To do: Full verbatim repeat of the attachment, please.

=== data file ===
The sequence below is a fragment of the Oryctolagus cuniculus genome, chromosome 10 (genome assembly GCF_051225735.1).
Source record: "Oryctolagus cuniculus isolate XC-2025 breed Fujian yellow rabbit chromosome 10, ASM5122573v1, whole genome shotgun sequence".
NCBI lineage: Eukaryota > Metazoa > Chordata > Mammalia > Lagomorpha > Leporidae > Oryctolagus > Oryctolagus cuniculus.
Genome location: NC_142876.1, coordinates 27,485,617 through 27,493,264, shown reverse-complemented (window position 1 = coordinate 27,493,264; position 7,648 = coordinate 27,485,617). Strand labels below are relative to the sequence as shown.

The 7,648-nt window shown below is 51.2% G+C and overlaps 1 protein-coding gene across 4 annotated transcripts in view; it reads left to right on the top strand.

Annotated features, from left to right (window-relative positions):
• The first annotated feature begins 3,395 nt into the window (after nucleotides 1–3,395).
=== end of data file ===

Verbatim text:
The sequence below is a fragment of the Oryctolagus cuniculus genome, chromosome 10 (genome assembly GCF_051225735.1).
Source record: "Oryctolagus cuniculus isolate XC-2025 breed Fujian yellow rabbit chromosome 10, ASM5122573v1, whole genome shotgun sequence".
NCBI lineage: Eukaryota > Metazoa > Chordata > Mammalia > Lagomorpha > Leporidae > Oryctolagus > Oryctolagus cuniculus.
Genome location: NC_142876.1, coordinates 27,485,617 through 27,493,264, shown reverse-complemented (window position 1 = coordinate 27,493,264; position 7,648 = coordinate 27,485,617). Strand labels below are relative to the sequence as shown.

The 7,648-nt window shown below is 51.2% G+C and overlaps 1 protein-coding gene across 4 annotated transcripts in view; it reads left to right on the top strand.

Annotated features, from left to right (window-relative positions):
• The first annotated feature begins 3,395 nt into the window (after nucleotides 1–3,395).